So you want to wear a hat but you’re worried about looking more ‘Bugsy Malone’ than ‘Don Draper’. Milliner Stephen Jones shares his tips with Stephen Doig
David Beckham’s particular style panache hit headlines again this week, when he left the Arts Club after his wife’s 40th birthday in an elegant chocolate brown hat; not quite a trilby, not quite a fedora, a sort of Pharrell-lite, but handsome nonetheless.
It was a brave move, because hats can be cruel mistresses. It’s easy to be seduced by the sartorial connotations of hats – Don Draper in his fedora, tilted just so, Sean Connery posturing for Louis Vuitton in a crisp panama. Even Pharrell in his vintage Vivienne Westwood crown has a certain swagger. But all too easily the result looks more ‘regional amateur dramatics production of ‘Bugsy Malone’ than ‘Errol Flynn elan’.
It’s a predicament I’m all too familiar with, after an unfortunate debacle with a Marni cadet-style cap that I thought might – in my misguided youth – make me look faintly Soviet and cool, like I’d just founded a Berlin electronica movement. It didn’t. I looked like Blakey from On The Buses.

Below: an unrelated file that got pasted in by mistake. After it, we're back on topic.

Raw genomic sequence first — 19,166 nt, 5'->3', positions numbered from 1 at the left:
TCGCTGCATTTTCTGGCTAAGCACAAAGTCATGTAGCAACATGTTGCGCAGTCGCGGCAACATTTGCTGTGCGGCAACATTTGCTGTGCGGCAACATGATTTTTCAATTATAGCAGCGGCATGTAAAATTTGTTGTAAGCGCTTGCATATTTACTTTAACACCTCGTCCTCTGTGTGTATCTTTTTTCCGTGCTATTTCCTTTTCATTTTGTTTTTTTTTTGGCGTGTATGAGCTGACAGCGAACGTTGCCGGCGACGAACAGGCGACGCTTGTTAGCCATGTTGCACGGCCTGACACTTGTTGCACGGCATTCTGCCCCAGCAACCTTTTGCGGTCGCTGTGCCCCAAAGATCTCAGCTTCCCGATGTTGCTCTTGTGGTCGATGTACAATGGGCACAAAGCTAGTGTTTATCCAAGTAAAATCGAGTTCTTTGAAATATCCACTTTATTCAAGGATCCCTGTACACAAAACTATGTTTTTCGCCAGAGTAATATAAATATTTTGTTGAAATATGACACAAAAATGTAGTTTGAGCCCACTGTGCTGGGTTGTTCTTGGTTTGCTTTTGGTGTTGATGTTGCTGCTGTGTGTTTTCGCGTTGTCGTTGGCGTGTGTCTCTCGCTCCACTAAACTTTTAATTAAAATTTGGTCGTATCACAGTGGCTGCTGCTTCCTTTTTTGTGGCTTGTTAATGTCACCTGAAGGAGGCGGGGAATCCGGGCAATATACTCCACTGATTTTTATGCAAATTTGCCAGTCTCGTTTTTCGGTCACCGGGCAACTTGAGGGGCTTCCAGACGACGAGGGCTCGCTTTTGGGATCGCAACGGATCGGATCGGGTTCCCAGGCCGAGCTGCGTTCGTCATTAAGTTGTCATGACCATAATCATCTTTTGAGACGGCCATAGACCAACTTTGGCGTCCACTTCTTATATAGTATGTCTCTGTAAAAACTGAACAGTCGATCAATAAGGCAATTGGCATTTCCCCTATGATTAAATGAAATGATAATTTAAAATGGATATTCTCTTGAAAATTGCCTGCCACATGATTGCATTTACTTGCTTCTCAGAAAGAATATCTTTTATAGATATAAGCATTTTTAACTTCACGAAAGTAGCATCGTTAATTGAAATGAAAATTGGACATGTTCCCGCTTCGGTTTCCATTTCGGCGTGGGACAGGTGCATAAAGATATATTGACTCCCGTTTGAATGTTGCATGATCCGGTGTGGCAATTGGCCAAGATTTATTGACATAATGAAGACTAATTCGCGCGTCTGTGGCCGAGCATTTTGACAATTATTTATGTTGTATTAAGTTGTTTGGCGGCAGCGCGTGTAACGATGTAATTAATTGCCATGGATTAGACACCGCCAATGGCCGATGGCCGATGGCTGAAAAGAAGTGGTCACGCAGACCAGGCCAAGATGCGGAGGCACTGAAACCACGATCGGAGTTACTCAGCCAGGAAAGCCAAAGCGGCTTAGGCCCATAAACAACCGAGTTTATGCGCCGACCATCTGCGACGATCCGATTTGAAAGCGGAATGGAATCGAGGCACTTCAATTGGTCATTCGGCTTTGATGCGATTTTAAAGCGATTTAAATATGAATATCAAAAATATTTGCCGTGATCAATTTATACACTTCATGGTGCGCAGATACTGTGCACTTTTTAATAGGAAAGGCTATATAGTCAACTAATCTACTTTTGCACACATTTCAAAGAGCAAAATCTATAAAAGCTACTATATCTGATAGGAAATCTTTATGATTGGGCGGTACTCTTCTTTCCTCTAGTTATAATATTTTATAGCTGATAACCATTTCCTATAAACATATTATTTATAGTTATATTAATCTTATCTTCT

There was a time when a certain calibre of gentleman would know exactly what hat suited his social mores; the start of the ‘season’ would call for all manner of millinery musts, from stately top hats in glossiest black, handsome cathedrals of felt and ribbon, to regatta-ready boaters, as merrily English as Pimms and strawberries.
One man who’s watched the ebb and flow of hat trends come and go is Stephen Jones, the master milliner whose hats have adorned the heads of the world’s most stylish men, including Mick Jagger and Johnny Depp, and graced the catwalks of Christian Dior and Louis Vuitton. What are his tips on how to carry off the trickiest of head attire with aplomb?